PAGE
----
Ethics: Drama of the Moral Life by Prof. Piotr Jaroszynski

The study of the nature of moral choices has been with us as far back as our historical memory and religious traditions can reach. We have inherited the foundations of that study from such great philosophers and pillars of Western culture as Plato, Aristotle, Saint Augustine and Saint Thomas Aquinas. This course draws on this rich tradition and provides a new and profound look at those aspects of human moral conduct which are both obvious and true. Topics include: Good and End: The Object of Human Acts; The Hierarchy of the Good; The Moral Being—The Decision; The Mode of Human Conduct—Areteology (virtue ethics). This course studies the virtues of Prudence, Temperance, Fortitude and Justice (Legal, Commutative and Distributive), as well as the interconnection of the virtues and the theory of natural law (Do Good!). This course will utilize Ethics: The Drama of the Moral Life by Piotr Jaroszynski, a student of St. John Paul II, who praised the work.




Socratic Logic by Peter Kreeft 

Most of us are not trained to think critically. We are taught to read, write, and do arithmetic in grade school and these are necessary for thinking in a critical way. But they do not themselves constitute critical thinking. In middle school and high school, we are taught a fair number of facts and, if we do a lot of math and science, some methods of thinking. But cramming our heads full of facts is not an education in how to think logically, much less an education in critical thinking. Rather, having a lot of facts in our heads provides us with the material that is thought about either clearly or unclearly, either logically or illogically, either critically or uncritically. We are also taught about expressing ourselves in writing. However, expressing ourselves is consistent with expressing ourselves in an illogical and disorderly manner, and the sad truth is that many of us express ourselves in an illogical and disorderly manner.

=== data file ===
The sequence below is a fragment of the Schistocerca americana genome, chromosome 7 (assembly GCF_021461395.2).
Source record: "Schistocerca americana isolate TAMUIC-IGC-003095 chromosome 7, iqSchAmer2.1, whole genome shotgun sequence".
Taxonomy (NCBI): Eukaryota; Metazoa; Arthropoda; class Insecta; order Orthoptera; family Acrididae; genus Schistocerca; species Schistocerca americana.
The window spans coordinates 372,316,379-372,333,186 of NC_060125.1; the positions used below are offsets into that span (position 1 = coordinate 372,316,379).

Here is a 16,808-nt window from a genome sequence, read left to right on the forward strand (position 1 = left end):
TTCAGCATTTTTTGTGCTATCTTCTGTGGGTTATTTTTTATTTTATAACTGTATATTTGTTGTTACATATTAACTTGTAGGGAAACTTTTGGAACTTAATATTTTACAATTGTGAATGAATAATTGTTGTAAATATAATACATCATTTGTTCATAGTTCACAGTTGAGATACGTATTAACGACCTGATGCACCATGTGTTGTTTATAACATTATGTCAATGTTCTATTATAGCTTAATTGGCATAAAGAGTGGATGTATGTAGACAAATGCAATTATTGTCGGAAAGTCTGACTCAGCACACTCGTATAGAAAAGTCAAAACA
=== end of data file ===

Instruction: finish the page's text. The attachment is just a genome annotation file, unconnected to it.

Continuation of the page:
While we cannot engage in critical thinking without being able to think in an orderly manner, orderly thinking is not in itself all there is to critical thinking. After all, we can think in an orderly manner and do so without being the least bit critical. A person who can recite the rules and regulations of Robert’s Rules of Order is thinking in an orderly way without being at all critical. So, just as critical thinking is more than deliberation and more than reflection, so too is it more than orderly thinking. To get from orderly thinking to critical thinking we must add, as the definition of critical thinking above suggests, the ability to recognize, classify, analyze and construct arguments. That is what critical thinking is. Since most of us have never engaged in this kind of thinking, we need to study what it is.

This course utilizes the only complete system of classical Aristotelian logic text in print: Socratic Logic: Socratic Method, Platonic Questions, and Aristotelian Principles. The “old logic” is still the natural logic of the four language arts (reading, writing, speaking, and listening). Its exercises expose students to many classical quotations, and additional chapters introduce philosophical issues in a Socratic (focused conversational inquiring) manner and from a commonsense, realistic point of view. This course is aimed, not only at building a strong foundation in logic, but at learning how to apply logic through critical thinking: the cognitive ability to recognize, classify, analyze, and construct arguments. The appropriate goal is not to become an argumentative bully; it is, rather, to combine critical thinking abilities with compassion, kindness, and reflection in a way that is beneficial to ourselves, our intimates, and all those with whom we come in contact.